4. We had the same concerns about the soil, specifically because one of the neighbors told us they had their soil tested and were unwilling to grow based on what they saw – though they noted that their neighbor used to do LOTS of work on cars, and that was likely the source. So, we’ve done lots of stuff in pots.

    We did put a raised bed because our growing area is much higher up than what they tested and we dropped about 18″ of fresh soil in. End result? Fantastic. We’ve had dill and lots and lots of romaine and peppers and blueberries and are near tomatoes. The world’s gonna end in 2012 anyway… :)

  5. We built some raised beds in our yard and in our parking strip last year, and we were concerned about treated wood too, so we used Trex decking boards made from recycled plastic. A bit expensive, but they’ll last forever and won’t leach nasty chemicals into your veggies.

  6. I’m an avid back-yard CD gardener, and I thought I’d chime in with my $.02. Raised beds are definitely the way to go, and new pressure treating methods are supposedly pretty harmless. I just did a big remodel and chose pressure-treated with the thought that it’s stronger and much cheaper than trex, plus I read somewhere that any leaching goes down rather than out. If you’re really concerned and have the space to spare, cinderblocks are a good alternative.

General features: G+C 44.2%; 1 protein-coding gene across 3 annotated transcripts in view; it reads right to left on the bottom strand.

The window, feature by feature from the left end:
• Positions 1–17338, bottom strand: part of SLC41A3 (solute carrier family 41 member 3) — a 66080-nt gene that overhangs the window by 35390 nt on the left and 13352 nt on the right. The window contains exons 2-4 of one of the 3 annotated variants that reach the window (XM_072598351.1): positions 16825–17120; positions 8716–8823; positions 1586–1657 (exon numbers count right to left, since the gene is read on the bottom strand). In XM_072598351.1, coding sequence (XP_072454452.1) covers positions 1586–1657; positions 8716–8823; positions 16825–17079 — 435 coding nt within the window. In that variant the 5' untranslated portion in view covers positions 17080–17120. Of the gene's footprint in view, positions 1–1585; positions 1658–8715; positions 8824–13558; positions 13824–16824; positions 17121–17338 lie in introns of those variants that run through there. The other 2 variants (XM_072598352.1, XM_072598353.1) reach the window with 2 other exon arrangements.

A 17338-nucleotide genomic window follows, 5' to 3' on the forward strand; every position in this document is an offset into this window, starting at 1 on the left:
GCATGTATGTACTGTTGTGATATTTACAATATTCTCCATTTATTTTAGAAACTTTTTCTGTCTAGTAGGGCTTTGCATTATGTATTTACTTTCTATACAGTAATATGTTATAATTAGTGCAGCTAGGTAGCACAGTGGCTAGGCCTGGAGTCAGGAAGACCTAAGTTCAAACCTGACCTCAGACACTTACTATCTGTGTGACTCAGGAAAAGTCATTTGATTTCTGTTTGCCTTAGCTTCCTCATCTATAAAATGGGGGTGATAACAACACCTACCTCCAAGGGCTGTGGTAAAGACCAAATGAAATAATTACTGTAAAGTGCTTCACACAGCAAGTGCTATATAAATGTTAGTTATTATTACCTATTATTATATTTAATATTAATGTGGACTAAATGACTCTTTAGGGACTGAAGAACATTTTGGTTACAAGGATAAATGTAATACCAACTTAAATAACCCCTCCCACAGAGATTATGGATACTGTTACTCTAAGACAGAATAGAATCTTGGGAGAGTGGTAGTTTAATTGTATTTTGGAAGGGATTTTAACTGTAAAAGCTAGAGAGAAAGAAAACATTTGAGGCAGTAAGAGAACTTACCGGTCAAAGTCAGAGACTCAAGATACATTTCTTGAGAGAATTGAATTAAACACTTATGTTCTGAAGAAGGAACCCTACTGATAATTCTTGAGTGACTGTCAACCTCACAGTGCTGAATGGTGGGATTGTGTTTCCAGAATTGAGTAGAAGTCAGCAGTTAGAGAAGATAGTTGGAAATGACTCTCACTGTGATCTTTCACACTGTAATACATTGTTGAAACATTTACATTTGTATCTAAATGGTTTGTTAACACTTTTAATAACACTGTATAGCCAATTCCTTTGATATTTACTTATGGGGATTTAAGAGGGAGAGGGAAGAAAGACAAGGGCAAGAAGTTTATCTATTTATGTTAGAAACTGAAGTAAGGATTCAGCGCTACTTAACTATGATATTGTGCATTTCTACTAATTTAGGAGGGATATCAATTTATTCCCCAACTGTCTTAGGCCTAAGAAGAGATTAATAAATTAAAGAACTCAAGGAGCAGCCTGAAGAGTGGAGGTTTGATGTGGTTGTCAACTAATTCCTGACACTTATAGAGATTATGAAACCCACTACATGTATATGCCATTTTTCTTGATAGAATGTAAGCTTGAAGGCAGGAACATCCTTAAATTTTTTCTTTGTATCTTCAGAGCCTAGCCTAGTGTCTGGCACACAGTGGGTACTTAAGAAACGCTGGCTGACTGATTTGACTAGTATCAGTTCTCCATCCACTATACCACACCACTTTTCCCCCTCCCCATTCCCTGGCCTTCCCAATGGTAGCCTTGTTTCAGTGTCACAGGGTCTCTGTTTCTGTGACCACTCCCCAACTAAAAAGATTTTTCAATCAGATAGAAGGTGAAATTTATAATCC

A convenient soil source is Sayer’s Fuel, on Rainier close to the Safeway. You can get a small pickup truck-load of high quality topsoil (Cedar Grove compost + sand or something close), for less than $40. If you don’t have a truck, a entrepreneurial neighbor may. We’ve had good luck with John’s Hauling – 683-6412.

    Keep up the great ag converage, CDN!

  7. You can get a test kit (<$20) to find out. I've had the same question about my soil and I've tried this one ( It showed the soil I had was just fine.

  8. You can get pressure-treated lumber that’s arsenic-free, though it does cost a bit more. (Personally, I think it’s worth it not to accidentally ingest arsenic! New pressure-treated lumber that does have arsenic has a warning that you must wash your hands after touching it… doesn’t really inspire confidence for gardening.)

    Raised beds are the recommended way of avoiding the lead and other nasties that are likely in your soil (not just in your parking strip, but everywhere in your yard, mostly due to decades of lead paint/dust flaking off home exteriors).

  9. We used soil from Sayer’s, and I have to say we were pretty disappointed. Don’t think we’ll use them again.

  10. Now its free to get a permit for these grass strip raised beds. You still have to apply for the permit but it doenst cost anything. New this year, heard about the change through my local p-patch.

  11. We don’t have a truck, and so just got soil delivered from Pacific Topsoils. The experience was great – same day delivery, and the driver dumped the soil exactly where we wanted on one end of our parking strip. We got their 3-way topsoil.

    It’s free delivery with 6 cubic yards, but $85 delivery fee (I think) for less than that. So, if you’ve got a couple neighbors together who need soil, or want a whole bunch (we needed soil for both inside our yard, and on the parking strip) , it’s a good deal.

  12. That’s amazing! Tomatoes and watermelons, I might have to be a “borrower” after stopping by Ezell’s!